The saying, “no pain, no gain” is a stupid exercise mantra to begin with, and it certainly won’t work if you’re already injured.

In fact, if you continue to push yourself hard even when you’re hurting, you could find yourself in the doctor’s office (or worse). You could also increase your chances of developing a chronic injury that may never fully go away if you continue training through the pain, or if you return to training too soon after an injury.

On the other hand, if you take too much time off, you stand to lose all of your hard-earned gains!

Luckily, there are ways in which you can still train even with an injury, so that you won’t miss significant time away from your normal regime. You just have to be smart about what you do.

Don’t work through the pain, work AROUND it

The first rule to training through injury is to never work through the pain, but rather, find alternative exercises to work around it.

For example, if you’ve messed up your knees and you find yourself unable to squat without pain, there are other exercises that you can do that will target the same muscle groups, but in a different way.

In this case, dead-lifts can be a good alternative because like the squat, they also work your lower body, especially your glutes and hamstrings. But since the exercise starts with the weight on the ground, it does not assert the same kind of pressure on your knees as the squat does.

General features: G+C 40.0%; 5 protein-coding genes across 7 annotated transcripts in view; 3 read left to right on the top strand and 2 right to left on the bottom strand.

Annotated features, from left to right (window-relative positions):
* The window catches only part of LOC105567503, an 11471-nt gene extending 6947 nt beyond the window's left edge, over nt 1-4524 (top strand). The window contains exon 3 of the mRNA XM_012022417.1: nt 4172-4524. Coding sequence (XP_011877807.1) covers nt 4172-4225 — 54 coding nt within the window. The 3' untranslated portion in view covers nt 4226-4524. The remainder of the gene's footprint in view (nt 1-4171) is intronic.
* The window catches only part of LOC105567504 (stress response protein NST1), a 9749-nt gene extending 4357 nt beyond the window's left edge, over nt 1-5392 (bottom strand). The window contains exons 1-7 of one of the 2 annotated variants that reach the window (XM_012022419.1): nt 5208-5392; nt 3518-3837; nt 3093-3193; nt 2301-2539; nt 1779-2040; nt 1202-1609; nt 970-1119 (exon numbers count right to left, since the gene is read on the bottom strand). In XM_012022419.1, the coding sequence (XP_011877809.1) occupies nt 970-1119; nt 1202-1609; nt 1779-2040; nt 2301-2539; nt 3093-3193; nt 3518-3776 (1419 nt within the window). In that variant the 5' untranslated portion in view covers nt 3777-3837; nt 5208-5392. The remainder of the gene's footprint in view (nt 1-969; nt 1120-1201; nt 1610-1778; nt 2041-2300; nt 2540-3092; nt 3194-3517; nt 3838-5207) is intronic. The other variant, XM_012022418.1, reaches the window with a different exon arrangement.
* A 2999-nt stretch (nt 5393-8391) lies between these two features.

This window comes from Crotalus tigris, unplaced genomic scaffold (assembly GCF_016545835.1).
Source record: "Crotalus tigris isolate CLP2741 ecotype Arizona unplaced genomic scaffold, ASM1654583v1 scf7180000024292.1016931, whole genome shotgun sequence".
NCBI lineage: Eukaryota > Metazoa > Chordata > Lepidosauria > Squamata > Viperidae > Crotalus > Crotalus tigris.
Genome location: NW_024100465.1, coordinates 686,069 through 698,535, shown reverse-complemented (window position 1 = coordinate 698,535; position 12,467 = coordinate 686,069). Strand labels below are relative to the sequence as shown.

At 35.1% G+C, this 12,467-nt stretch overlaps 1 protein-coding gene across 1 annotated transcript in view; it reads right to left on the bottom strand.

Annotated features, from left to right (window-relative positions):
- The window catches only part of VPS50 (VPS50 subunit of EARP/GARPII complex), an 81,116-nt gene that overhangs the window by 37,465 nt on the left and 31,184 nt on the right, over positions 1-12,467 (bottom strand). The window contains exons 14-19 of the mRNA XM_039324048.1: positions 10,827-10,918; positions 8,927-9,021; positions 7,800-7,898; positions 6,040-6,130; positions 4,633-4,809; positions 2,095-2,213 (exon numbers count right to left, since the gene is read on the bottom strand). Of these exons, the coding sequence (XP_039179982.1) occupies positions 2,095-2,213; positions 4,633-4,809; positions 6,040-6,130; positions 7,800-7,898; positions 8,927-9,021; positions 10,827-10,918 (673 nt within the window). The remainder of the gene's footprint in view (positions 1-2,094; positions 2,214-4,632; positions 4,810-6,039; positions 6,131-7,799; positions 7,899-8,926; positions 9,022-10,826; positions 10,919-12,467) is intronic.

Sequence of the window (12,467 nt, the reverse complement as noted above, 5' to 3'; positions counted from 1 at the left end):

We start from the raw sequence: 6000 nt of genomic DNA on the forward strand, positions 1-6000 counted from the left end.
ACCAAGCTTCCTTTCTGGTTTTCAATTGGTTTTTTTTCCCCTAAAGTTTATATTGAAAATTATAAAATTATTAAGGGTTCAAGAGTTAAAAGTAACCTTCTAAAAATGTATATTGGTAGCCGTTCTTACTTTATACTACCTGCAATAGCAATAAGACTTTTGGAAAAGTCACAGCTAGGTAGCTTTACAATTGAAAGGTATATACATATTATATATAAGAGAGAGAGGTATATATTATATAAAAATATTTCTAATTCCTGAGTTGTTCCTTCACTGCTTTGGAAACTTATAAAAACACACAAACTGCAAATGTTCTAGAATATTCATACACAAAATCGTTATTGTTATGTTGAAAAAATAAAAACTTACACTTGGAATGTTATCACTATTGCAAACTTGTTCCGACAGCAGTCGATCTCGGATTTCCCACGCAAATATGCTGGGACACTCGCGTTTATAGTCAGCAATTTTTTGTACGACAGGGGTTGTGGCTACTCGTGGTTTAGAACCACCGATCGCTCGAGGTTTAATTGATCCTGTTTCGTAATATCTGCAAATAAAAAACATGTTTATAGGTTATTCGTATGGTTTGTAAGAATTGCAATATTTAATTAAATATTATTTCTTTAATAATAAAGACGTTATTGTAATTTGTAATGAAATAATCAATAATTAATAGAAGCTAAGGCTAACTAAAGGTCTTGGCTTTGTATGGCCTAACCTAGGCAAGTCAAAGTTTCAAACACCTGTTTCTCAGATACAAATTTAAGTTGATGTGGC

Leg presses are another viable alternative if you’ve injured your knees, as they let you work the major muscles of your legs in a stable and controlled manner, and without placing too much pressure on your knees.

The rule of thumb to exercising with an injury is, if any of it hurts, stop!

Also, if the injury is serious, it might just be better to rest up and come back stronger after you have recovered.

Train with lighter weights and higher reps

It’s common sense that lifting lighter weights carries a lower risk of injury than heavy lifting.

So if you’re training through an injury, it is recommended to go with lighter weights and higher repetitions.

One reason for this is because doing so will allow you to spend your downtime focusing on basics and dialling in the movement patterns.

Also, by performing low-intensity exercises with higher reps and at a consistent pace, you can ease the healing process and retain some of your muscular size and strength by activating your muscles, especially if you do it early on after you have sustained an injury.

By focusing on going slower and concentrating on feeling the target muscles when you perform each movement, you learn to gauge the limitations of your injury so you do not aggravate it or make it worse.

It is common sense that lifting lighter weights carries a lower risk of injury than heavy lifting.

It is common sense that lifting lighter weights carries a lower risk of injury than heavy lifting.

Emphasise proper form

When I train, I live by the saying, “Better light and right, than heavy and sh*tty”.

If you’re already injured, then training with bad form will only make it worse. Of course, one of the most common reasons why injuries occur in the first place is if you do not use proper form while training.